buttermilk n : residue from making butter from sour raw milk; or pasteurized milk curdled by adding a culture
Buttermilk is a fermented dairy product produced from cow's milk with a characteristically sour taste. The product is made in one of two ways. Originally, buttermilk was the liquid left over from churning butter from cream. Today, this is called traditional buttermilk. Buttermilk also refers to cultured buttermilk, a product where lactic acid bacteria have been added to milk. Whether traditional or cultured, the tartness of buttermilk is due to the presence of acid in the milk. The increased acidity is primarily due to lactic acid, a by-product naturally produced by lactic acid bacteria while fermenting lactose, the primary sugar found in milk. As lactic acid is produced by the bacteria, the pH of the milk decreases and casein, the primary protein in milk, precipitates causing the curdling or clabbering of milk. This process makes buttermilk thicker than plain milk. While both traditional and cultured buttermilk contain lactic acid, traditional buttermilk tends to be thinner whereas cultured buttermilk is much thicker.
In the early 1900's, cultured buttermilk was labeled artificial buttermilk, to differentiate it from traditional buttermilk, which was also known as natural or ordinary buttermilk.
Acidified buttermilk is a related product that is made by adding a food-grade acid to milk.
Production processThe fermentation that takes place in traditional buttermilk is accomplished by wild strains of lactic acid bacteria acquired from the environment. Traditionally, before cream was skimmed from whole milk, it was left to sit for a period of time to allow the cream and milk to separate. During this time, the milk would naturally be fermented by the lactic acid bacteria in the milk. One reason this was done was to facilitate the butter churning process since cream with a lower pH will congeal more readily than fresh cream. The acidic environment helped prevent potentially harmful microorganisms from growing, thus the soured liquid helped increase the shelf-life of the product.
Commercially available cultured buttermilk is pasteurized and homogenized milk which has been inoculated with a culture of lactic acid bacteria to simulate the naturally occurring bacteria found in the old-fashioned product. Some dairies add colored flecks of butter to cultured buttermilk to simulate the residual pieces of butter that can be left over from the churning process of traditional buttermilk.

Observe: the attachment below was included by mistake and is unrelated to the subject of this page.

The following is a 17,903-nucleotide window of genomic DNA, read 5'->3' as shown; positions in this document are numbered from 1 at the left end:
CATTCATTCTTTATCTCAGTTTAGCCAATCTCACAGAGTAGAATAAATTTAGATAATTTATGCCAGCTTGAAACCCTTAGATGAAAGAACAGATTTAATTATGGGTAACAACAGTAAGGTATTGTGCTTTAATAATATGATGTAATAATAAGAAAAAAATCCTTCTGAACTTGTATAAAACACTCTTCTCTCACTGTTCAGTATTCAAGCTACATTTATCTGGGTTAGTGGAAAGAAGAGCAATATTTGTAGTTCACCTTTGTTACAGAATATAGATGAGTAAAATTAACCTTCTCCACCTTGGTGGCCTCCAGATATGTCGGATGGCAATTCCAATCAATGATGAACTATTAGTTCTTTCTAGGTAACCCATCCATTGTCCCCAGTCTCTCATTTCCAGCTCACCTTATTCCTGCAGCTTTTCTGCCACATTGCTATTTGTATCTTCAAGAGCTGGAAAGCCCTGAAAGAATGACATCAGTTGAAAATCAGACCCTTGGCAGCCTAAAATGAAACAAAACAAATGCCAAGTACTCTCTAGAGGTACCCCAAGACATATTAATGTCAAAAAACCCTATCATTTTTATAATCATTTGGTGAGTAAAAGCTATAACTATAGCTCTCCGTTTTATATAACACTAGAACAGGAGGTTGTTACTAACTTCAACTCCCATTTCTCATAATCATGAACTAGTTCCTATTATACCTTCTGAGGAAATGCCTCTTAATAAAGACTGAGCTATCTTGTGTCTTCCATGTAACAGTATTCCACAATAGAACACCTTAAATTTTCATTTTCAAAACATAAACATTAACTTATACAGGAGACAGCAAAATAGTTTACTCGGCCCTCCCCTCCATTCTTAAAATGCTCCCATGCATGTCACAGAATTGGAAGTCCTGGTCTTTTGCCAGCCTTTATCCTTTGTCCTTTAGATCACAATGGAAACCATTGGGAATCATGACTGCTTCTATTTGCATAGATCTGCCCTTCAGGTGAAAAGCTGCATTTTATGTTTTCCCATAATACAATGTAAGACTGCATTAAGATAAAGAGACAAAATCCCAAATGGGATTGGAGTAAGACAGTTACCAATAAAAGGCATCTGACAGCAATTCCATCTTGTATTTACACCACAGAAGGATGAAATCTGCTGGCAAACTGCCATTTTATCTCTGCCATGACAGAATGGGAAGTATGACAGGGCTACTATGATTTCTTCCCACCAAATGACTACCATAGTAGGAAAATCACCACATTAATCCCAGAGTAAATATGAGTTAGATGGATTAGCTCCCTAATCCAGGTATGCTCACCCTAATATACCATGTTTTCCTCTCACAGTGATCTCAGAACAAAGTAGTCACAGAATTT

Today, traditional buttermilk is rarely found. Adding specific strains of bacteria to pasteurized milk has allowed for more consistent production.
Sour creamSour cream is produced using a similar process as the one used for cultured buttermilk. The primary difference is that sour cream begins with cream as opposed to milk, and it sometimes contains thickening agents.
SubstitutesFor recipes, a substitute for buttermilk can be made by adding 1 tablespoon of lemon juice or vinegar or 1 3/4 teaspoons cream of tartar to each cup of regular milk. The soured milk should be allowed to sit for ten minutes before being used.
A low-fat substitute can be made by mixing equal parts of skim milk and low-fat yogurt.
buttermilk in Afrikaans: Karringmelk
buttermilk in Chuvash: Уйран
buttermilk in Danish: Kærnemælk
buttermilk in German: Buttermilch
buttermilk in Spanish: Suero de mantequilla
buttermilk in French: Babeurre
buttermilk in Scottish Gaelic: Blàthach
buttermilk in Italian: Latticello
buttermilk in Hebrew: חובצה
buttermilk in Marathi: ताक
buttermilk in Dutch: Karnemelk
buttermilk in Norwegian: Kjernemelk
buttermilk in Polish: Maślanka
buttermilk in Portuguese: Leitelho
buttermilk in Russian: Пахта
buttermilk in Slovenian: Pinjenec
buttermilk in Finnish: Piimä
buttermilk in Swedish: Kärnmjölk
buttermilk in Chinese: 酪漿